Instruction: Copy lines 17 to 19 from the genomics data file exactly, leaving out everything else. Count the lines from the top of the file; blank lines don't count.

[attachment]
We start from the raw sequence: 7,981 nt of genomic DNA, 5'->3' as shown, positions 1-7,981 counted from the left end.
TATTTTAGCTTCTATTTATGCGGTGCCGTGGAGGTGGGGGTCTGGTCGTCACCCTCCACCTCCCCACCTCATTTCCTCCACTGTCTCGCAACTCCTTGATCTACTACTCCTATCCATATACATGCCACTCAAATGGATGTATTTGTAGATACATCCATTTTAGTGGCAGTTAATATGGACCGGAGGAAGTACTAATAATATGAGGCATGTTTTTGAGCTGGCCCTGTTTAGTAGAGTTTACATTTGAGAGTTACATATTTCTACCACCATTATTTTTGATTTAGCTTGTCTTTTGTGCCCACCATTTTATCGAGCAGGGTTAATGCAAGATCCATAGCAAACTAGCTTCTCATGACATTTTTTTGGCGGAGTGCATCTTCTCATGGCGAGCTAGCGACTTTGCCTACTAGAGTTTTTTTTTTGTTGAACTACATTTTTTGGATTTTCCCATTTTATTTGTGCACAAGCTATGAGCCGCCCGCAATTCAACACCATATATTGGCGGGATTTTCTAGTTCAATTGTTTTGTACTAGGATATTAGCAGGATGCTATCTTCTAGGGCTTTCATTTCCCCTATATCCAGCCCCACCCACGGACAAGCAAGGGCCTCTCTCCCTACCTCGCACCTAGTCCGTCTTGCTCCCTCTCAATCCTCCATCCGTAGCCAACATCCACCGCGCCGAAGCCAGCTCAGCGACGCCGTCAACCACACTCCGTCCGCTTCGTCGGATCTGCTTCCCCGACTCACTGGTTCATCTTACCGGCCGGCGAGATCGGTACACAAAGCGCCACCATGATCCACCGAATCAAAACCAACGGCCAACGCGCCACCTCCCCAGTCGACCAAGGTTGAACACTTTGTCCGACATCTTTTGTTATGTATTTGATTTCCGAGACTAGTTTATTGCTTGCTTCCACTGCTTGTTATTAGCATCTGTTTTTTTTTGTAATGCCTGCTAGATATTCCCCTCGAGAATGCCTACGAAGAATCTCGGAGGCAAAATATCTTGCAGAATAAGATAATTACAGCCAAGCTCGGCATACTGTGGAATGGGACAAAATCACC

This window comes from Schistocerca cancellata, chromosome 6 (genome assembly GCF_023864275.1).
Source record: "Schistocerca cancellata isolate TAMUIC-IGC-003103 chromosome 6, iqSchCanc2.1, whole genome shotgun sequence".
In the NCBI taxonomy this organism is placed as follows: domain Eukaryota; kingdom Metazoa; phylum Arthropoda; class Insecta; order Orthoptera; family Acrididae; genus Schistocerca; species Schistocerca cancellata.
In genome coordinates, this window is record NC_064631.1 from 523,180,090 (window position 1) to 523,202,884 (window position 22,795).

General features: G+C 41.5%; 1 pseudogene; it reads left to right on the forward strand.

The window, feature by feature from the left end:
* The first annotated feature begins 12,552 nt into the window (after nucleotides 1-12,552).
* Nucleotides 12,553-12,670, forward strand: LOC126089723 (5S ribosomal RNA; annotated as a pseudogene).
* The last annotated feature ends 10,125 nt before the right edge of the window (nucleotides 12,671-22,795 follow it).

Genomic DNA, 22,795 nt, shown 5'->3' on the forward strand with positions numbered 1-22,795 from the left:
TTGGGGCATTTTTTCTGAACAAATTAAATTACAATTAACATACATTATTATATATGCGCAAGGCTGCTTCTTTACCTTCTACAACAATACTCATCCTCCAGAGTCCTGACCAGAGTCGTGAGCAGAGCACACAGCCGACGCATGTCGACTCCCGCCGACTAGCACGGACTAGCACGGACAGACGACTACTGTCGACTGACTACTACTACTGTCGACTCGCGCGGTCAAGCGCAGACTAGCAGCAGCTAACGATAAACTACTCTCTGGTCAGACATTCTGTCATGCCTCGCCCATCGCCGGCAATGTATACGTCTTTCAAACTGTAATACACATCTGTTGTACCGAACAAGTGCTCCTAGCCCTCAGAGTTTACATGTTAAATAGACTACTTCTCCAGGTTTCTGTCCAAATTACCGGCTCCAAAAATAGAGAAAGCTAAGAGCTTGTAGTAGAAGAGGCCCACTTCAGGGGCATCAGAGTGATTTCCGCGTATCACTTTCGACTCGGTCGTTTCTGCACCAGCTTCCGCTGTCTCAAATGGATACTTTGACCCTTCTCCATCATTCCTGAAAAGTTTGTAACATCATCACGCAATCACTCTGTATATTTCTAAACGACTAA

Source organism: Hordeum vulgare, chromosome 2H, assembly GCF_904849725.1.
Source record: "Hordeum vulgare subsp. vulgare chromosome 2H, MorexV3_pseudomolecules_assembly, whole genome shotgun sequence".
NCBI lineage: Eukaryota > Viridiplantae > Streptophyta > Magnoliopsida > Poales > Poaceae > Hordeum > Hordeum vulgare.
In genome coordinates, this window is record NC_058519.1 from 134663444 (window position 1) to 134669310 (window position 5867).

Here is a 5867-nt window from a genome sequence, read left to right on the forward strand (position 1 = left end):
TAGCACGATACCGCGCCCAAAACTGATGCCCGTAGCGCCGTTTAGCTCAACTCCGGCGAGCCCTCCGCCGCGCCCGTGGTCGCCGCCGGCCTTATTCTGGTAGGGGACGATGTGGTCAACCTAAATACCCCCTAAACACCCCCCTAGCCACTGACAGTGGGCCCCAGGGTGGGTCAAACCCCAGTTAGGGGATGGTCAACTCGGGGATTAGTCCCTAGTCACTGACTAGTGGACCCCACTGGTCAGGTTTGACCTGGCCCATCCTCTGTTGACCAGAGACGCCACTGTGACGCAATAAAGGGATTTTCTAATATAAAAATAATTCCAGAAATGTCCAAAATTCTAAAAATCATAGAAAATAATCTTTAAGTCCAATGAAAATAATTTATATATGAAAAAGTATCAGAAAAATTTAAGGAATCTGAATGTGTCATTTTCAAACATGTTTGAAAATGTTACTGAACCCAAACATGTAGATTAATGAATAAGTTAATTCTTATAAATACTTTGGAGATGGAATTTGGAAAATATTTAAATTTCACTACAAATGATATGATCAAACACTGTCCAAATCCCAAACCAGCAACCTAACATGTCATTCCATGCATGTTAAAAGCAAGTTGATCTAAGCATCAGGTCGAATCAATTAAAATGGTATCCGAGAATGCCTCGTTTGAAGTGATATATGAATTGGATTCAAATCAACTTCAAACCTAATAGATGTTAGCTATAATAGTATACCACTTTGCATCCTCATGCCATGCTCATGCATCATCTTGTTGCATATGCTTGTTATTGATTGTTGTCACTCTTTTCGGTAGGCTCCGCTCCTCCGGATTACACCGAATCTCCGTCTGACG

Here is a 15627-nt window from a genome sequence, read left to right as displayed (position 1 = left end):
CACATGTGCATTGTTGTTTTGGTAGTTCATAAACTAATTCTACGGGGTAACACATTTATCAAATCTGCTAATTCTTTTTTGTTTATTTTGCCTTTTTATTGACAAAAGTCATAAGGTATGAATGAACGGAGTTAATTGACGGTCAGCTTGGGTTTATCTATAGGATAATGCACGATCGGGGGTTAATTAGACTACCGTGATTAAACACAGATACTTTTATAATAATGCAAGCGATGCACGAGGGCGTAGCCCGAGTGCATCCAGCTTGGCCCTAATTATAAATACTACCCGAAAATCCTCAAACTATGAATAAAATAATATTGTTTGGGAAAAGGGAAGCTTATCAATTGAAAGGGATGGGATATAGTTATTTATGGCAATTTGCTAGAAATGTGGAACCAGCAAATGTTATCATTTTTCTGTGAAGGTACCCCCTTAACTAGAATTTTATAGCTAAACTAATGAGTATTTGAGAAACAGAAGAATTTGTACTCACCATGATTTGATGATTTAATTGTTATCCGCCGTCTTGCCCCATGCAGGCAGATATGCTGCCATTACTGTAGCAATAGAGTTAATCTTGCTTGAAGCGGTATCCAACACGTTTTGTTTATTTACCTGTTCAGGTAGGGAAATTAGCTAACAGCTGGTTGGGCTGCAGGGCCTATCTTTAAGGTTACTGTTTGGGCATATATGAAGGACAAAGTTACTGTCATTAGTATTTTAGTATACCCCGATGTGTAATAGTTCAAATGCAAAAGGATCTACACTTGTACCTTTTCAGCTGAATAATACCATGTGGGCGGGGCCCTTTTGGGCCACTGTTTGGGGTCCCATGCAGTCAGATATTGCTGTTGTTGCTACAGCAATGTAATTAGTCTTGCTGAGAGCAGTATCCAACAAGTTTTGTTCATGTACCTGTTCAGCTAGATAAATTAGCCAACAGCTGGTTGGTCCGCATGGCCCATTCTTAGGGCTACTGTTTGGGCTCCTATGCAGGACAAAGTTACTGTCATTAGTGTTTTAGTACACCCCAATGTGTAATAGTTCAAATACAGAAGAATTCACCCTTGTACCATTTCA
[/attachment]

In genome coordinates, this window is record NC_058519.1 from 134663444 (window position 1) to 134669310 (window position 5867).

Here is a 5867-nt window from a genome sequence, read left to right on the forward strand (position 1 = left end):
TAGCACGATACCGCGCCCAAAACTGATGCCCGTAGCGCCGTTTAGCTCAACTCCGGCGAGCCCTCCGCCGCGCCCGTGGTCGCCGCCGGCCTTATTCTGGTAGGGGACGATGTGGTCAACCTAAATACCCCCTAAACACCCCCCTAGCCACTGACAGTGGGCCCCAGGGTGGGTCAAACCCCAGTTAGGGGATGGTCAACTCGGGGATTAGTCCCTAGTCACTGACTAGTGGACCCCACTGGTCAGGTTTGACCTGGCCCATCCTCTGTTGACCAGAGACGCCACTGTGACGCAATAAAGGGATTTTCTAATATAAAAATAATTCCAGAAATGTCCAAAATTCTAAAAATCATAGAAAATAATCTTTAAGTCCAATGAAAATAATTTATATATGAAAAAGTATCAGAAAAATTTAAGGAATCTGAATGTGTCATTTTCAAACATGTTTGAAAATGTTACTGAACCCAAACATGTAGATTAATGAATAAGTTAATTCTTATAAATACTTTGGAGATGGAATTTGGAAAATATTTAAATTTCACTACAAATGATATGATCAAACACTGTCCAAATCCCAAACCAGCAACCTAACATGTCATTCCATGCATGTTAAAAGCAAGTTGATCTAAGCATCAGGTCGAATCAATTAAAATGGTATCCGAGAATGCCTCGTTTGAAGTGATATATGAATTGGATTCAAATCAACTTCAAACCTAATAGATGTTAGCTATAATAGTATACCACTTTGCATCCTCATGCCATGCTCATGCATCATCTTGTTGCATATGCTTGTTATTGATTGTTGTCACTCTTTTCGGTAGGCTCCGCTCCTCCGGATTACACCGAATCTCCGTCTGACG